Column[{image, GraphicsRow[Graphics[{#, Disk[]}] & /@ dominants[image, 5]]}]

enter image description here

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Another potentially useful command of this kind is the CommonestFilter which looks locally about each pixel and chooses the most common value to display. Setting the neighborhood large causes large regions of constant color. For example

img = Import["http://i.imgur.com/Wd9lPRa.jpg"]
CommonestFilter[img, n]

where img is the image from the OPs question yields

enter image description here enter image description here

for n=6 and n=10. Following BoLe's suggestion of using this to preprocess the image, we can now apply DominantColors (as used by Andy) to achieve a reasonable partitioning.

Row[Graphics[{#, Disk[]}]&/@DominantColors[CommonestFilter[img, 10], 6]]

The output of this is:

enter image description here

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Doesn't better my clustering answer, yet it seem a very promising precursor for some other approach. –  BoLe May 9 '13 at 10:41

Try use DominantColors on particular selections instead of the whole. After import select regions you want to analyze and copy that (optionally) multiple selections as a list of images. (New in 9?)

img = Import["http://oaadonline.oxfordlearnersdictionaries.com" <>
   "/media/oaad8/fullsize/f/fru/fruit/fruit_fruit.jpg"]

enter image description here

Paste it and apply dominants to the list.

enter image description here

dominants[selec_List, n_] :=
 Image[{List @@@ DominantColors[#, n]}, ImageSize -> 200] & /@ selec
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Here's another take. Not that successful though. It might have educational value.

i = Import@"http://i.imgur.com/Wd9lPRa.jpg";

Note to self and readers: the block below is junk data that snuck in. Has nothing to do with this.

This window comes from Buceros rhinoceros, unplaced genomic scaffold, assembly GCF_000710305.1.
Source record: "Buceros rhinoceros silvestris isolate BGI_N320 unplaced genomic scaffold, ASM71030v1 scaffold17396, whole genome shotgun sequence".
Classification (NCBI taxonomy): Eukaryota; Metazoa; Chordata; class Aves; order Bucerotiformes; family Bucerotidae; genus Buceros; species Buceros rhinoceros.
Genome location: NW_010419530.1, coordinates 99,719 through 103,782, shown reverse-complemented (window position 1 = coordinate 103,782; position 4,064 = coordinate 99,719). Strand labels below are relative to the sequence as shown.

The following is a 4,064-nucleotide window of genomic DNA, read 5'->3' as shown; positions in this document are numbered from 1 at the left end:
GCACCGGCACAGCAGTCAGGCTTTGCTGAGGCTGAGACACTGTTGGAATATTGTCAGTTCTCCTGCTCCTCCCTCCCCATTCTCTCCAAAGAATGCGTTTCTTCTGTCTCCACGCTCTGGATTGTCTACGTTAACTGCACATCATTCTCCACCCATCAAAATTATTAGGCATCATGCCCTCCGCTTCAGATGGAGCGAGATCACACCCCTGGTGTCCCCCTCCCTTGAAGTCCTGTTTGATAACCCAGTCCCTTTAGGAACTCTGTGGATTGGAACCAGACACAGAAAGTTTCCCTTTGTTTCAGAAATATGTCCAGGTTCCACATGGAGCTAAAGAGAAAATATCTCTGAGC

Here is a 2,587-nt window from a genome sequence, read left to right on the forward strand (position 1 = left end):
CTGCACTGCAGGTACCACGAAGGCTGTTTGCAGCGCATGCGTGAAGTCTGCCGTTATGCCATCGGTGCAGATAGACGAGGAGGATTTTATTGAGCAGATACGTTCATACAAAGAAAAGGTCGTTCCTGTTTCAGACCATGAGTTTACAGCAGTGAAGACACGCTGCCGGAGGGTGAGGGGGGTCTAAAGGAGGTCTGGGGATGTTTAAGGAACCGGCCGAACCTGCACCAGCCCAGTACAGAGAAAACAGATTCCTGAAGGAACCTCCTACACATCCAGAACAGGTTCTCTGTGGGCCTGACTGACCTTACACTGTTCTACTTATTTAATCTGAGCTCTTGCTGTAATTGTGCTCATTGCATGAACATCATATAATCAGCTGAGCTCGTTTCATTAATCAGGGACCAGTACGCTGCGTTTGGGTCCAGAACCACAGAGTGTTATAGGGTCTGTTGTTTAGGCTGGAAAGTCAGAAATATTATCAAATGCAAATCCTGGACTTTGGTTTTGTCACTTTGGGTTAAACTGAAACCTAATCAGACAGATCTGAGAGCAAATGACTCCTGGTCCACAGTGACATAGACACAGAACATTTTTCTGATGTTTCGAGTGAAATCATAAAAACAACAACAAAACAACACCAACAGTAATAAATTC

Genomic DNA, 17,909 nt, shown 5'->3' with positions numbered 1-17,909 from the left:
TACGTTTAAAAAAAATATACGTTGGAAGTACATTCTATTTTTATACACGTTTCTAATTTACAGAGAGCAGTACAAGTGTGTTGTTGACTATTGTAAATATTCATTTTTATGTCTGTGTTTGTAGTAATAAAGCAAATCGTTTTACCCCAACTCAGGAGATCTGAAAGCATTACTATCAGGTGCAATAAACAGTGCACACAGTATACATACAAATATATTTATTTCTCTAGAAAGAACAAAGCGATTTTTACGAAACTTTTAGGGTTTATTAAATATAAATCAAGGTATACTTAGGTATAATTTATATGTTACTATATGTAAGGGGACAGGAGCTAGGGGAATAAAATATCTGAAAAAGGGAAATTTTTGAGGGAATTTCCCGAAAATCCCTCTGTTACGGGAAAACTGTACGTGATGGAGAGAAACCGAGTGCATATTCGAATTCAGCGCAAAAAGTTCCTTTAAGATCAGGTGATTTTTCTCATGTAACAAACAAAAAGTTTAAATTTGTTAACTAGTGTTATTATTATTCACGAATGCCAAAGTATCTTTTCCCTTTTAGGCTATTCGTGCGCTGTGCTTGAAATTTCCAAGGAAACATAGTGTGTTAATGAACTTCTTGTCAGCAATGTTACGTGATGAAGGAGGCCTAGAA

Extract pixel values into a list of length 9k+.

data = Flatten[ImageData[i], 1];
Dimensions@data
{9603, 3}

Show the pixels as 3D points with (x, y, z) for (R, G, B) components.

Table[Graphics3D[todraw,
   Axes -> True,
   AxesLabel -> {"red", "green", "blue"}],
  {todraw, {Point[data],
    MapIndexed[{ColorData[1][First@#2],
       Point[#1]} &, FindClusters[data, 4]]}}] // GraphicsRow

graphics3d

Also shown are points partitioned into 4 clusters of nearest points. Find their centers.

major = Mean /@ FindClusters[data, 4]
{{0.504232, 0.529231, 0.52977}, {0.676402, 0.702754, 
  0.716483}, {0.454949, 0.274621, 0.130194}, {0.0921803, 0.0873291, 
  0.0800836}}

What colors do they represent?

Graphics[MapIndexed[{
    RGBColor @@ #1, Disk[{#2[[1]], 0}, .4]} &, major]]

major colors

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This approach is pretty cool, gives a good intuition as to where the dominant colors are coming from. I wonder if this is how DominantColors works internally? –  Guillochon Jun 7 '13 at 23:09
    
@Guillochon Along this lines. Help notes on the function: The returned colors are ordered based on the size of the clusters they represent. The specifics of clustering I don't know, it could be something cleverer than euclidean distance. –  BoLe Jun 8 '13 at 15:05

You might also enjoy playing with ColorQuantize, which reduces the number of colors used in an image. Here's a BarChart of the results of quantization:

colorquantized = 
  SortBy[
    Tally[
      Flatten[ImageData[ColorQuantize[img, 12, Dithering -> False]], 1]],
   Last];

BarChart[colorquantized[[All, 2]], 
  ChartStyle -> RGBColor /@ colorquantized[[All, 1]]]

bar chart of image colors

I don't think that Yellow is going to make it to the top of this type of list, though...